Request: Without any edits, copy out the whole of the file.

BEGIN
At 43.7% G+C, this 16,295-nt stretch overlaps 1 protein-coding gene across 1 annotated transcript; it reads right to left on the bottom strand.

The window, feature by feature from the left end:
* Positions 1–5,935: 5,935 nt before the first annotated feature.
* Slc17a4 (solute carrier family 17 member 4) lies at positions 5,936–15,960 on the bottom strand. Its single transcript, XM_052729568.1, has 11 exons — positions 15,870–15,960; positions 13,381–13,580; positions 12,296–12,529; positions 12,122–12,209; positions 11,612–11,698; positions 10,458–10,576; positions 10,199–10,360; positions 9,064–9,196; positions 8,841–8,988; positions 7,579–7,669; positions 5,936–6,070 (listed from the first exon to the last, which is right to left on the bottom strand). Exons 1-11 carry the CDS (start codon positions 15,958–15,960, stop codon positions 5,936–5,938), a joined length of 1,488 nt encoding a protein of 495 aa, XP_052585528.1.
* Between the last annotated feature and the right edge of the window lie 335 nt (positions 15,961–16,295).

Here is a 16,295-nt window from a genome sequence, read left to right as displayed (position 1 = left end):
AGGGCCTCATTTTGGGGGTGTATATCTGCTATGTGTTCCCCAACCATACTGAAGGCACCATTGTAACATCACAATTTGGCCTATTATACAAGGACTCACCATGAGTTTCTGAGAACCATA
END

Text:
At 43.7% G+C, this 16,295-nt stretch overlaps 1 protein-coding gene across 1 annotated transcript; it reads right to left on the bottom strand.

The window, feature by feature from the left end:
* Positions 1–5,935: 5,935 nt before the first annotated feature.
* Slc17a4 (solute carrier family 17 member 4) lies at positions 5,936–15,960 on the bottom strand. Its single transcript, XM_052729568.1, has 11 exons — positions 15,870–15,960; positions 13,381–13,580; positions 12,296–12,529; positions 12,122–12,209; positions 11,612–11,698; positions 10,458–10,576; positions 10,199–10,360; positions 9,064–9,196; positions 8,841–8,988; positions 7,579–7,669; positions 5,936–6,070 (listed from the first exon to the last, which is right to left on the bottom strand). Exons 1-11 carry the CDS (start codon positions 15,958–15,960, stop codon positions 5,936–5,938), a joined length of 1,488 nt encoding a protein of 495 aa, XP_052585528.1.
* Between the last annotated feature and the right edge of the window lie 335 nt (positions 15,961–16,295).

Here is a 16,295-nt window from a genome sequence, read left to right as displayed (position 1 = left end):
AGGGCCTCATTTTGGGGGTGTATATCTGCTATGTGTTCCCCAACCATACTGAAGGCACCATTGTAACATCACAATTTGGCCTATTATACAAGGACTCACCATGAGTTTCTGAGAACCATA